We are supposed to assume that Tony is an ass, but no one’s allowed to say ass, not even Tony. These characters would have been far more compelling had the audience been given some clue as to why Tony cheated his company or his wife. If we knew what motivated him to make those decisions , we may have had a reason to care about him. If Elizabeth would have reacted to the revelation of her husband’s possible infidelity with any passion at all, it would have been easier to relate to her and care how the movie ended. Instead, Tony considers cheating on his wife, and he keeps some pharmaceutical samples, for reasons the writers feel the audience does not need to know. His wife reacts with quiet looks and questions such as, “Can we please just sit down and eat now?” Riveting.
What actually was riveting to me was this: after being mentored for an hour or two by Clara, Elizabeth seems to assume the problems in her marriage are solely her fault: she has not been praying for and submitting to her husband enough (even though she asks permission from him before doing nearly anything). This is clearly the reason he treats her like shi….er, real bad. Who knew she had so much power? Taking on that guilt and the sole responsibility for getting God to fix the situation gives her a bit of control over her life, and this is a dangerous message to send to women. Google Anna Duggar for details.
Prayer is a powerful thing. I’ve seen people deeply and permanently changed partially as a result of their own prayers as well as the prayers of others. Prayer has an important place in my own life. The thing about prayer that War Room misses is that it changes the attitude of the person praying. That change affects those with whom they interact, which changes events and circumstances.
The film takes a different view of prayer, however. In War Room, prayer is both a battle plan and a means to an end. It’s more-or-less a to-do list for God. If you pray fervently and correctly (focusing solely on God and His word in a small private place), God does what you want.
But, that’s not biblical. That’s not even logical.
In spite of itself, War Room shows us how prayer can work: Elizabeth’s prayers were fervent and addressed to God, but that is not the only reason they began to have an effect. They took her focus from herself and put them on others. Through the mental and spiritual exercise of prayer, Elizabeth learned empathy, and that, in my opinion, is why things changed. Please note, however, your mileage may vary: people make their own decisions.
Elizabeth is led to believe that even though she is the wife, she controls her husband with her bad attitude. Tony, apparently, is a puppet on a string. This is an awful message to send to both women and men. In fact, it could be worse than the message sent by extreme Christian fundamentalist gender roles: the man is the head of the home period, and the wife is to submit to him. From Clara’s teachings, those roles are lies: the real power is the woman-she just can’t let anyone know that, and the men are just marionettes under their control. (Equality in these relationships doesn’t seem to be an option.)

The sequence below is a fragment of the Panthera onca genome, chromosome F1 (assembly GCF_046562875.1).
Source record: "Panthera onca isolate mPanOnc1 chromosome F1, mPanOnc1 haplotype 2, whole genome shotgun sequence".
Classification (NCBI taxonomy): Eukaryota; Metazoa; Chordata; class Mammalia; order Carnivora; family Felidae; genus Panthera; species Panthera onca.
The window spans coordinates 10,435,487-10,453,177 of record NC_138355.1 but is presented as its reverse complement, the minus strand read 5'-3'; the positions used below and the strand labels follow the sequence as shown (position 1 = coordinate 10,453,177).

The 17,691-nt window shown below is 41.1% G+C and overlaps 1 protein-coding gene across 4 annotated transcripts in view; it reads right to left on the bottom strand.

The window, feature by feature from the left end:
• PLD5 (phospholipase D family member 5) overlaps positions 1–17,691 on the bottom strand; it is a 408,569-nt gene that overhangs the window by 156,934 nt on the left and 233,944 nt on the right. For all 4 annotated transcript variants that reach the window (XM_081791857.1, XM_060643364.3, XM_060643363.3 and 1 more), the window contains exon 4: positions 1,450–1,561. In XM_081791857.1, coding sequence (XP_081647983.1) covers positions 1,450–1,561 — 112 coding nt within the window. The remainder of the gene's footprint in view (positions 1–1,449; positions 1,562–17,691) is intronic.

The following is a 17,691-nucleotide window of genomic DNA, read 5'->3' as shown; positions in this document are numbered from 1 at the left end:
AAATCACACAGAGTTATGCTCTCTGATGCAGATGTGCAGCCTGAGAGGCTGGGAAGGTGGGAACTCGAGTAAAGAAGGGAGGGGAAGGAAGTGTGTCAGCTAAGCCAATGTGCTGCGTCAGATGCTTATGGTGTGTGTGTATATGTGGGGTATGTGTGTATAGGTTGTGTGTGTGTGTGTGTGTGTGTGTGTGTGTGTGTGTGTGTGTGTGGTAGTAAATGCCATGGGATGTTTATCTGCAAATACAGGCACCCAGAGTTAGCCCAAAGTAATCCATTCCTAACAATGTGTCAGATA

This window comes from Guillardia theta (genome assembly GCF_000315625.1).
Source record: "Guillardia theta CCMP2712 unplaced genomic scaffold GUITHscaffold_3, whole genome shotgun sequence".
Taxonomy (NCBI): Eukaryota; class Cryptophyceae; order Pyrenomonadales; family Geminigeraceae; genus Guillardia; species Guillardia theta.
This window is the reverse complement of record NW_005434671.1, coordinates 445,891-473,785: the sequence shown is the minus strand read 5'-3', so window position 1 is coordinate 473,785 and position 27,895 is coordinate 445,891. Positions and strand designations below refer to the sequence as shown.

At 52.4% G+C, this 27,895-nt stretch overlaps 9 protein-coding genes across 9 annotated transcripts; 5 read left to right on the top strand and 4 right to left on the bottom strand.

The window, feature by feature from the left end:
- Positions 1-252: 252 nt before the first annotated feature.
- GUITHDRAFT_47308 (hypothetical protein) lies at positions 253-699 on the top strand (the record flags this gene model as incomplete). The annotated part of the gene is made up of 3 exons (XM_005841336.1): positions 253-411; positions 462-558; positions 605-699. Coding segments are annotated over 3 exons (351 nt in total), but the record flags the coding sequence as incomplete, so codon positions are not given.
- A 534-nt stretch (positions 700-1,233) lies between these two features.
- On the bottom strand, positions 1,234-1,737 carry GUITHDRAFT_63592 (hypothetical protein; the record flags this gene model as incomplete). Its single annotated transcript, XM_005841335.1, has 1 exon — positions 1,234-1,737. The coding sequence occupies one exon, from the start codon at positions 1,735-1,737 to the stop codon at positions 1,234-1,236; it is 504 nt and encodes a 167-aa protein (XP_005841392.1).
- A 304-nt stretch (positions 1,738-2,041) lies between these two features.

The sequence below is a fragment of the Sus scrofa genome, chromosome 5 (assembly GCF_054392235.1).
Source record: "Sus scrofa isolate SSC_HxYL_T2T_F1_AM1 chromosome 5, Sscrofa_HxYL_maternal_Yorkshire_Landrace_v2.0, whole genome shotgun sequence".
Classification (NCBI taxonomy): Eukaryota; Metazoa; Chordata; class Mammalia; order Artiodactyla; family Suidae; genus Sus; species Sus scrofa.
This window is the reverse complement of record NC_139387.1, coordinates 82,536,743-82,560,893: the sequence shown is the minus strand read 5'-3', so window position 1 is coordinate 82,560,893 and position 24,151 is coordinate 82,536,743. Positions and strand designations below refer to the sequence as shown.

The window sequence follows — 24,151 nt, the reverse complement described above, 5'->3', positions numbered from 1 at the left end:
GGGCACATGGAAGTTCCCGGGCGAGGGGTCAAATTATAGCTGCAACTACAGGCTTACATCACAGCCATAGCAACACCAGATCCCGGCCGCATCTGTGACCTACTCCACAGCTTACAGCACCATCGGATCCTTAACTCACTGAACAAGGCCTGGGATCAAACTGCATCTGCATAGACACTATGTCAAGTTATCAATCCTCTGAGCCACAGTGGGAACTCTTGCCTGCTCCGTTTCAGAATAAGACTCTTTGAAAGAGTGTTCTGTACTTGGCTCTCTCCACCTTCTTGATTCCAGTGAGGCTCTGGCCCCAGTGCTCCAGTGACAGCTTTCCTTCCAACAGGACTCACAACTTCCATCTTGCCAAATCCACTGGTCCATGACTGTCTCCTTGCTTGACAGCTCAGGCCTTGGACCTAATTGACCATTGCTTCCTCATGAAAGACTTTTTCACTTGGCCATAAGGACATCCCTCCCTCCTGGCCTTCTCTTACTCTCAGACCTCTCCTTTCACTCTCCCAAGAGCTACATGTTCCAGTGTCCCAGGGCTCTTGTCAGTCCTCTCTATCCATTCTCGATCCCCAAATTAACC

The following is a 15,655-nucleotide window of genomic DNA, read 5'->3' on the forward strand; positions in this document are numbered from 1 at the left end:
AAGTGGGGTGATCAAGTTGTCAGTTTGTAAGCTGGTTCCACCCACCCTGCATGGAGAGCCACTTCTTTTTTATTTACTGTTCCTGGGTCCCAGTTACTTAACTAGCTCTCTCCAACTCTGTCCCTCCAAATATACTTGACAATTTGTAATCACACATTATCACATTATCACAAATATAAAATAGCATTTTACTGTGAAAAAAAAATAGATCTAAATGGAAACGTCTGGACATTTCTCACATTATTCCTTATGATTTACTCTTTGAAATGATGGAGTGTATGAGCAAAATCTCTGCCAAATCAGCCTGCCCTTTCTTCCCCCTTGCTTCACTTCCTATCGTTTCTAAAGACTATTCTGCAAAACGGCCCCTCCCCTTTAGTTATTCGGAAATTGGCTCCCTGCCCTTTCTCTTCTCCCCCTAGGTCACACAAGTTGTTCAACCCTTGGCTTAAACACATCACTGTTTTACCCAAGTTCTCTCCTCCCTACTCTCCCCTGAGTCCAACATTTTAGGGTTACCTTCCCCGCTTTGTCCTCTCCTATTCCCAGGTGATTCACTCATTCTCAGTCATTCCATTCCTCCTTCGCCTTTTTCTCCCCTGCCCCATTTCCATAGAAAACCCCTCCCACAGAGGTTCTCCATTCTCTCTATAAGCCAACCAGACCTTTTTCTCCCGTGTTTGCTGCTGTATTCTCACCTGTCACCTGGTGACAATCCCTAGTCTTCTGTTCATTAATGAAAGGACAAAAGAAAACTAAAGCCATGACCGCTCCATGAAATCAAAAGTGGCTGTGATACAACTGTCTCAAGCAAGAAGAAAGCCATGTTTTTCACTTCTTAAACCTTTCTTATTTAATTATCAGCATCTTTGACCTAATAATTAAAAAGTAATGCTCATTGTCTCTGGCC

Another disturbing thing Elizabeth learns, under the instruction of Clara, is that husbands and wives own one another. Phrases like this pepper the film: “Men don’t like it when their women…” and, “If my man….” Call me odd, but I don’t think couples should own each other; they should partner with each other.
The plot (such as it is) has the following Tense Moments:
- Elizabeth and Clara nearly get mugged. Clara stuns the mugger by rebuking him “in the name of Jesus” and he runs off. No, really.
- Tony’s out of town fling is halted by a sudden need to hurl.
- Tony gets fired for skimming and selling pharmaceutical samples, but avoids jail, and changes his former mean boss’s tire. Sidebar: things only “nearly” happen in this movie.
- Danielle, their daughter played by the adorable Alena Pitts (who delivers a nice performance), and her dad compete in a double-dutch jump rope contest.
- Elizabeth declares to Satan that he no longer has an power over her family or her home. By yelling at him. In the yard. Twice. This adds to the unintentional hilarity and creepiness.
I’m sure this was all supposed to be very intense plotting.
This is where the action is.
By emptying her closet, posting her requests and relevant handwritten scriptures on the wall, and asking God to make her husband the man He wanted him to be, Elizabeth effects a change in Tony. Or God does. One of those. Tony has no control over himself whatsoever.
The movie lumbers on for over two hours like a summer baptist tent meeting, culminating with the double-dutch contest, an ice cream sundae and a foot rub. Clara drives home the message with fundamental fervor as a bunch of folks are seen praying and the music tells you this is The Invitation, and you need to Make a Decision for Christ.
“I have no control over myself whatsoever.”
It’s concerning to me how this film portrays the roles of men and women. Women need to appear powerless, but control everything behind the scenes and men need to appear to control everything, but are not responsible for any of their actions until the prayers of their wives (if done correctly) cause God to change them.
I’d much rather have spent my two hours watching Adam Chandler, Erica Kane, and Janet From Another Planet.